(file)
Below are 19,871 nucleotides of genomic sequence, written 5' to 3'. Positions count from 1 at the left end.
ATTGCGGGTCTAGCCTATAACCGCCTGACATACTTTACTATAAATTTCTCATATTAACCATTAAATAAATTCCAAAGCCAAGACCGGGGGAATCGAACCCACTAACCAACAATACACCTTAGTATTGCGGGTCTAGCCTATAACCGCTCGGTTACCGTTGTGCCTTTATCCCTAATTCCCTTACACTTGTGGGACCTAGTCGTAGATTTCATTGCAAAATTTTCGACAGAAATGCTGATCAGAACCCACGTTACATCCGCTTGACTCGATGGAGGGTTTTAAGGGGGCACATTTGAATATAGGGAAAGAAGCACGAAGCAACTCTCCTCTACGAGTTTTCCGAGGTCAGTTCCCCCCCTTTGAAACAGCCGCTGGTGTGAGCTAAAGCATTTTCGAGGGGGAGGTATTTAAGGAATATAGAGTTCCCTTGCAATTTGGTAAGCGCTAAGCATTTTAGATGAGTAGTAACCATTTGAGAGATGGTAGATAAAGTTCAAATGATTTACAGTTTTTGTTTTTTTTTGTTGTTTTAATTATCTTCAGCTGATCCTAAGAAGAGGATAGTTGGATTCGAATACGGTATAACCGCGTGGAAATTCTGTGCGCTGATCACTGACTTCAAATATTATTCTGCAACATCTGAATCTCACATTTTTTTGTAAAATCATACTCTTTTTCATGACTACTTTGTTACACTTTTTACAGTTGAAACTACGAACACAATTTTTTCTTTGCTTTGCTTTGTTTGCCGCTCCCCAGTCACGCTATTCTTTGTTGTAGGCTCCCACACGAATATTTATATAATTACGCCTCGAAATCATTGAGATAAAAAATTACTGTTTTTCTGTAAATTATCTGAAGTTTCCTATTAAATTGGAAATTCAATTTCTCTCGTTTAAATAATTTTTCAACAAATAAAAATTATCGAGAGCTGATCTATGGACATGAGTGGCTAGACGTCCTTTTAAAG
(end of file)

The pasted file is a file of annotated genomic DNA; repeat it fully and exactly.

Below are 19,871 nucleotides of genomic sequence, written 5' to 3'. Positions count from 1 at the left end.
ATTGCGGGTCTAGCCTATAACCGCCTGACATACTTTACTATAAATTTCTCATATTAACCATTAAATAAATTCCAAAGCCAAGACCGGGGGAATCGAACCCACTAACCAACAATACACCTTAGTATTGCGGGTCTAGCCTATAACCGCTCGGTTACCGTTGTGCCTTTATCCCTAATTCCCTTACACTTGTGGGACCTAGTCGTAGATTTCATTGCAAAATTTTCGACAGAAATGCTGATCAGAACCCACGTTACATCCGCTTGACTCGATGGAGGGTTTTAAGGGGGCACATTTGAATATAGGGAAAGAAGCACGAAGCAACTCTCCTCTACGAGTTTTCCGAGGTCAGTTCCCCCCCTTTGAAACAGCCGCTGGTGTGAGCTAAAGCATTTTCGAGGGGGAGGTATTTAAGGAATATAGAGTTCCCTTGCAATTTGGTAAGCGCTAAGCATTTTAGATGAGTAGTAACCATTTGAGAGATGGTAGATAAAGTTCAAATGATTTACAGTTTTTGTTTTTTTTTGTTGTTTTAATTATCTTCAGCTGATCCTAAGAAGAGGATAGTTGGATTCGAATACGGTATAACCGCGTGGAAATTCTGTGCGCTGATCACTGACTTCAAATATTATTCTGCAACATCTGAATCTCACATTTTTTTGTAAAATCATACTCTTTTTCATGACTACTTTGTTACACTTTTTACAGTTGAAACTACGAACACAATTTTTTCTTTGCTTTGCTTTGTTTGCCGCTCCCCAGTCACGCTATTCTTTGTTGTAGGCTCCCACACGAATATTTATATAATTACGCCTCGAAATCATTGAGATAAAAAATTACTGTTTTTCTGTAAATTATCTGAAGTTTCCTATTAAATTGGAAATTCAATTTCTCTCGTTTAAATAATTTTTCAACAAATAAAAATTATCGAGAGCTGATCTATGGACATGAGTGGCTAGACGTCCTTTTAAAG